Prevent Foodborne Illnesses – How to Handle Fruits and Vegetables Safely

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Foodborne diseases and threats to food safety constitute a growing public health problem. It is important to understand what can cause foodborne illnesses and how to help prevent them.

Fruits and vegetables can get contaminated when they come in contact with harmful bacteria that may be in the soil or water where produce grows. Fresh produce can also become contaminated after it is harvested, such as during food preparation or storage, either commercially or in the home kitchen.

Eating contaminated produce (or fruit and vegetable juices made from contaminated produce) can lead to foodborne illness, which can cause serious – and sometimes fatal -illnesses. Protect yourself and your family from illness by following safe handling tips.

  • Buy produce that is not bruised or damaged. If produce is pre-cut, such as mixed salad greens, choose only those items that are refrigerated or surrounded by ice.
  • It is best to avoid the free samples of cut produce often set out in store aisles.
  • Refrigerate fresh fruits and vegetables (like strawberries, lettuce, herbs, and mushrooms) immediately and store perishables at temperatures of 40° F or below.
  • Wash your hands for 20 seconds with warm water and soap before and after handling produce.
  • Use a mixture of 1 teaspoon chlorine bleach in 1 quart of water to wipe down and sanitize your sink and counter before and after handling produce.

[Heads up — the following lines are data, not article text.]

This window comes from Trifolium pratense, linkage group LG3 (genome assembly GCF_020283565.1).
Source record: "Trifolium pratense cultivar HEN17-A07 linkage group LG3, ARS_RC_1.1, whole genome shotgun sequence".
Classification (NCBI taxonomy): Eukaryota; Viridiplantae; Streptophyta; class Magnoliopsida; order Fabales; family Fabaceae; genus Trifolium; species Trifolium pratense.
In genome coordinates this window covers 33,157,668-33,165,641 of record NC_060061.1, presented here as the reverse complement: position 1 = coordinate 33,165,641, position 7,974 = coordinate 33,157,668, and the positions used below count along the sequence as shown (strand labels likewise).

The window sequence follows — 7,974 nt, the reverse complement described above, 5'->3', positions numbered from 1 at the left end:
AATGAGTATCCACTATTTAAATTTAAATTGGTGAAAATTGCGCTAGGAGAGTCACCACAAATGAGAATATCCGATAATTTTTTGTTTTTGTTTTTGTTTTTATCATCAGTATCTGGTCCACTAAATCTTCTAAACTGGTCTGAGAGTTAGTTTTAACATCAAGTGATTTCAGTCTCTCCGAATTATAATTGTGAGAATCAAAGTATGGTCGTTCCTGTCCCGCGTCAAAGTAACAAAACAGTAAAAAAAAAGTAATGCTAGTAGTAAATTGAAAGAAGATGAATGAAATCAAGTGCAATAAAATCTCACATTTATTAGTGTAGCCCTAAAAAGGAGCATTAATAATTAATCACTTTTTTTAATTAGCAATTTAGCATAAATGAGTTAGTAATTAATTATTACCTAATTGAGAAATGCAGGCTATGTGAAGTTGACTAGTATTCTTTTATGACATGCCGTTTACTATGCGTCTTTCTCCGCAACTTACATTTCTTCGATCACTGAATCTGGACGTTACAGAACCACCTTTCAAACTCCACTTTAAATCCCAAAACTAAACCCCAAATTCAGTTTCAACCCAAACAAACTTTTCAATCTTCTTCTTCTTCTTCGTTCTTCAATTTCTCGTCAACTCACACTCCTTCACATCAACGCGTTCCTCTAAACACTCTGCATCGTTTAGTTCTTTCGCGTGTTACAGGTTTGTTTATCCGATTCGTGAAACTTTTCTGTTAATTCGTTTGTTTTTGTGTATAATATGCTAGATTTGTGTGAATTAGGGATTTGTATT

• Generally, if packages of pre-cut and packaged produces indicate the contents have been pre-washed and ready to eat, you can use the product without further washing. If you do choose to wash a product marked “pre-washed”, and “ready-to-eat,” be sure to use safe handling practices to avoid any cross-contamination.
  • Wash produce just before preparing or eating. This includes produce grown conventionally or organically at home, or produce that is purchased from a grocery store or farmer’s market. It is not necessary to wash  fruits and vegetables with anything other than cold, clean water. You may need to use a small vegetable brush for some vegetables such as cucumbers and potatoes. Even though you will cut or peel melons or other produce before eating, it is still important to wash it first in clean water. Dry with a paper towel or clean towel. This may help to further reduce bacteria that may be present.
  • Cut away any damaged or bruised areas on fresh fruits and vegetables before preparing and/or eating. Throw away produce that looks or smells bad.
  • Fruit juices and cider should be purchased pasteurized, a process that kills any bacteria. They will be labeled if they have been thus treated.
  • Sprouts carry a risk of food-borne illness. As seeds and beans need warm, humid conditions to sprout and grow, these are ideal conditions for the growth of bacteria, including Salmonella, Listeria and E. coli. Rinsing will not help remove bacteria. There is danger even from home grown sprouts if they are eaten raw or cooked only slightly.